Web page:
Formats Available: Streaming

    Approved Credit:
  • ISAC: 1.50 hours ICCE
  • ASCP: 1.50 hours CMLE

  • Topics & Pricing InformationTopics & Pricing Information FIJI ImageJ: Open Source Image Informatics for Multidimensional Imaging (2014 Scientific Tutorial)
    Collapse Image Cytometer Performance Characterization and Calibration (2014 Scientific Tutorial)
    Fluorescence microscopes are an important tool for measuring cellular properties. The use of standard instrument performance criteria, such as limit of detection, linear dynamic range, and resolution (point spread function), and reference materials can allow minimal performance criteria to be established for an assay. By applying these minimal performance criteria, data generated by image cytometry instrumentation can assured to be comparable from day to day and from laboratory to laboratory. This tutorial will instruct students on methods available for establishing minimal instrument performance criteria for an image cytometry assay. Students will also be provided with a checklist that can be used to assure that fluorescence microscopy image intensity data is appropriate for quantitative analysis.
    Formats Available: Streaming

    Approved Credit:
  • ISAC: 1.50 hours ICCE
  • ASCP: 1.50 hours CMLE

  • Topics & Pricing InformationTopics & Pricing Information Image Cytometer Performance Characterization and Calibration (2014 Scientific Tutorial)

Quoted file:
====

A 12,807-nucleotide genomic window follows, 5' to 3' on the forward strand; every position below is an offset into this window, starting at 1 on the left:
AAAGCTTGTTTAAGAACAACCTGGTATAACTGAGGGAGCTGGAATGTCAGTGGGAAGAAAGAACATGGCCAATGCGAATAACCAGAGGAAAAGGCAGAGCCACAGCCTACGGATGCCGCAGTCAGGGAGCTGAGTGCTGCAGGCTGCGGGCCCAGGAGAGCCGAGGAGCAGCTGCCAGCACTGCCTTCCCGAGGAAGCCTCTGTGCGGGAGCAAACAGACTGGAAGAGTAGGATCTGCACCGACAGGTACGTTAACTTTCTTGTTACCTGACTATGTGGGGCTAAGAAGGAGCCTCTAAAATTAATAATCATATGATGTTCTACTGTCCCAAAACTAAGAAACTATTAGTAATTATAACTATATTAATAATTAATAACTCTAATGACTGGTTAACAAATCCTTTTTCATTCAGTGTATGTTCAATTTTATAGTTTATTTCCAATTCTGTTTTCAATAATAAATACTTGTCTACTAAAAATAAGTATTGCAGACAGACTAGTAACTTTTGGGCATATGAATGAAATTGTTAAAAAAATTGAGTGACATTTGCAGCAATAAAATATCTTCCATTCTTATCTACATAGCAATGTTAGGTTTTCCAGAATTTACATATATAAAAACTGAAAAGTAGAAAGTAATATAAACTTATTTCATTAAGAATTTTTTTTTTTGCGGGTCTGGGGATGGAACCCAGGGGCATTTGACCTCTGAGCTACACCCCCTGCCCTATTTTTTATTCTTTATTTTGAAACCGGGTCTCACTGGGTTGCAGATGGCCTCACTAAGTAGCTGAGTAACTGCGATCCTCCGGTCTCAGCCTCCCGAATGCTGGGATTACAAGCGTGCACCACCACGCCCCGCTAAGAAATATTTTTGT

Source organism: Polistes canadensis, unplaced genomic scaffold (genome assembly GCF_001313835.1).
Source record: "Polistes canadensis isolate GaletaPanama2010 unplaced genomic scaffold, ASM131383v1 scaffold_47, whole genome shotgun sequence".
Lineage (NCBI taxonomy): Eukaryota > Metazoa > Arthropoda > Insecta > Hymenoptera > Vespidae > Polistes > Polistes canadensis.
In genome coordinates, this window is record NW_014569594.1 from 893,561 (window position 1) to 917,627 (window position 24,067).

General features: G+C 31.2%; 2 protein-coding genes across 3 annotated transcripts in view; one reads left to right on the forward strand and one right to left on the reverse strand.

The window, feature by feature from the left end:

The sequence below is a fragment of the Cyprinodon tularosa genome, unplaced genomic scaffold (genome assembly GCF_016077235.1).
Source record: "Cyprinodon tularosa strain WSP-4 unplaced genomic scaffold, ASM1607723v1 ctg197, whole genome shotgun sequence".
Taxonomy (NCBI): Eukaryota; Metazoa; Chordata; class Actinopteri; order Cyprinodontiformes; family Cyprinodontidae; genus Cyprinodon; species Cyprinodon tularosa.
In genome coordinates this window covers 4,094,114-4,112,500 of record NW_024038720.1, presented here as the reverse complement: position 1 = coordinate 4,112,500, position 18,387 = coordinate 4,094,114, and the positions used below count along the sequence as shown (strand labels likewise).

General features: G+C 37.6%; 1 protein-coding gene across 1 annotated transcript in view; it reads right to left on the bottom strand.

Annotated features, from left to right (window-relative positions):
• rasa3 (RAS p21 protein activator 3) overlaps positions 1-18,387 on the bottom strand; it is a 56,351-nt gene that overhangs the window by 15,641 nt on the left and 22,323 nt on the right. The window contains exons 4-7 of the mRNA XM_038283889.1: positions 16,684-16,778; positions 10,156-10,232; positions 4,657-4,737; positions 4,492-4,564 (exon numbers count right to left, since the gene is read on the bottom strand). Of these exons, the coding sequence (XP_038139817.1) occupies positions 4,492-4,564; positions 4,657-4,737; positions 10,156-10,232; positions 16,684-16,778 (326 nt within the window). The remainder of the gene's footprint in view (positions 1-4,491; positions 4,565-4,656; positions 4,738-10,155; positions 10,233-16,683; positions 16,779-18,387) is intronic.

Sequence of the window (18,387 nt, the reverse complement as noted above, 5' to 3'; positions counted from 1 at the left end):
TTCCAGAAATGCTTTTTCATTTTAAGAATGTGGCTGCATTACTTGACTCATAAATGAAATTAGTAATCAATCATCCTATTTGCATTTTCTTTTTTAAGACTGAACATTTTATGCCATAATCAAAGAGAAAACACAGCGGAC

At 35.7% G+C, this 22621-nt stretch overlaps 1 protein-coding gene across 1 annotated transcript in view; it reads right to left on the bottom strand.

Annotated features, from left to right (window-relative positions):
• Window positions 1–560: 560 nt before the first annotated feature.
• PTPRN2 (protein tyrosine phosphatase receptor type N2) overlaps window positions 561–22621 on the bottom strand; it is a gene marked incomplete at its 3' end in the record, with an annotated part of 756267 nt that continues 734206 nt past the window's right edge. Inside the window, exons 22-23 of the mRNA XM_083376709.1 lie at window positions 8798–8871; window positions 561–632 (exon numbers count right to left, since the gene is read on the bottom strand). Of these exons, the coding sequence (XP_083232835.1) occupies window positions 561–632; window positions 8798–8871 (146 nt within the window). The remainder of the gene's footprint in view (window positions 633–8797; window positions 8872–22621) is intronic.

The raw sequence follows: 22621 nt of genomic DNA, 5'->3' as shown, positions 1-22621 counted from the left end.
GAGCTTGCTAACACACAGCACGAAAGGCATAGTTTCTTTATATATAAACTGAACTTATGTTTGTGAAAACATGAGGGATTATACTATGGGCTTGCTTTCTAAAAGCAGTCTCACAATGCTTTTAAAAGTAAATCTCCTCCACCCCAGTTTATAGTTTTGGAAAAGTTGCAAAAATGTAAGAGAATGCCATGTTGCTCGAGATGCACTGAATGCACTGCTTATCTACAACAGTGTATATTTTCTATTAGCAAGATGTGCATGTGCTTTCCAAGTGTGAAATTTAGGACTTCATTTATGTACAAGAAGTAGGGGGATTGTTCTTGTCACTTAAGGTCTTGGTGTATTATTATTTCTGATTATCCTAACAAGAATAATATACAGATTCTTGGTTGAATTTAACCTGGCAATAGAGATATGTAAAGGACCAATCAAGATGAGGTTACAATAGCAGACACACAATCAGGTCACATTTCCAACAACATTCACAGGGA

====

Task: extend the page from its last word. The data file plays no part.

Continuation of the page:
Collapse μManager: Open source software for microscope image acquisition

    Nico Stuurman, Ph.D. will be presenting the webinar "μManager: Open source software for microscope image acquisition" on Wednesday, July 23 at 12:00 pm ET. Nico is a Research Associate in the laboratory of Ron Vale at the University of California San Francisco where he is involved in microscopy and computer programming.

    Research microscopes are usually equipped with digital cameras and motorized equipment such as shutters, stages, and filter wheels, necessitating computer control. Several commercial solutions exist, which are often tied to specific hardware, are often available only on Windows, are difficult to extend and incorporate in novel workflows, and do not allow for inspection of the source code. We therefore developed μManager, a freely available open source software package for control of motorized microscopes, which runs as a plugin to ImageJ. μManager is cross-platform (Windows, Mac, and Linux), hardware agnostic (it works with an ever growing number of microscopes and peripherals and device support can be written by anyone), extensible (through scripting and plugin interfaces, as well as hooks to other environments such as Python and Matlab), and is easy to use.